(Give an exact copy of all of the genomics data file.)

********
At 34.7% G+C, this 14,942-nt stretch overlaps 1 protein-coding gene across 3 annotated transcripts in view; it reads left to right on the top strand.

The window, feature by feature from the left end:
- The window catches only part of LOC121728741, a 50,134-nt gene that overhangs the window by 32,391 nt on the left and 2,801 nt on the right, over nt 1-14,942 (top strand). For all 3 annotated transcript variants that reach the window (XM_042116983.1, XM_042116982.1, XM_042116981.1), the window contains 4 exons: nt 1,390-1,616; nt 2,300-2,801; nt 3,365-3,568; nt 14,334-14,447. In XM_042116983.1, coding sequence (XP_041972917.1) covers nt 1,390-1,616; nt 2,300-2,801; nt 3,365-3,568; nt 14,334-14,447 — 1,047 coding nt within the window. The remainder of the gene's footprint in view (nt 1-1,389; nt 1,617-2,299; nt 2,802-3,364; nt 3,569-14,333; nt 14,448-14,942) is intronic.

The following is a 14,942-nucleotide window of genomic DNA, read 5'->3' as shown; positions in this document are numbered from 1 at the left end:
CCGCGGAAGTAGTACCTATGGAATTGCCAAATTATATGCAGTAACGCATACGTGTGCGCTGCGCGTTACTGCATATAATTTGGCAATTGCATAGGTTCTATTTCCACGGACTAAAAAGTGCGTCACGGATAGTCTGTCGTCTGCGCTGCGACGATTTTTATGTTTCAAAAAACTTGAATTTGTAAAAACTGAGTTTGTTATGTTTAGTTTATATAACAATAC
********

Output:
At 34.7% G+C, this 14,942-nt stretch overlaps 1 protein-coding gene across 3 annotated transcripts in view; it reads left to right on the top strand.

The window, feature by feature from the left end:
- The window catches only part of LOC121728741, a 50,134-nt gene that overhangs the window by 32,391 nt on the left and 2,801 nt on the right, over nt 1-14,942 (top strand). For all 3 annotated transcript variants that reach the window (XM_042116983.1, XM_042116982.1, XM_042116981.1), the window contains 4 exons: nt 1,390-1,616; nt 2,300-2,801; nt 3,365-3,568; nt 14,334-14,447. In XM_042116983.1, coding sequence (XP_041972917.1) covers nt 1,390-1,616; nt 2,300-2,801; nt 3,365-3,568; nt 14,334-14,447 — 1,047 coding nt within the window. The remainder of the gene's footprint in view (nt 1-1,389; nt 1,617-2,299; nt 2,802-3,364; nt 3,569-14,333; nt 14,448-14,942) is intronic.

The following is a 14,942-nucleotide window of genomic DNA, read 5'->3' as shown; positions in this document are numbered from 1 at the left end:
CCGCGGAAGTAGTACCTATGGAATTGCCAAATTATATGCAGTAACGCATACGTGTGCGCTGCGCGTTACTGCATATAATTTGGCAATTGCATAGGTTCTATTTCCACGGACTAAAAAGTGCGTCACGGATAGTCTGTCGTCTGCGCTGCGACGATTTTTATGTTTCAAAAAACTTGAATTTGTAAAAACTGAGTTTGTTATGTTTAGTTTATATAACAATAC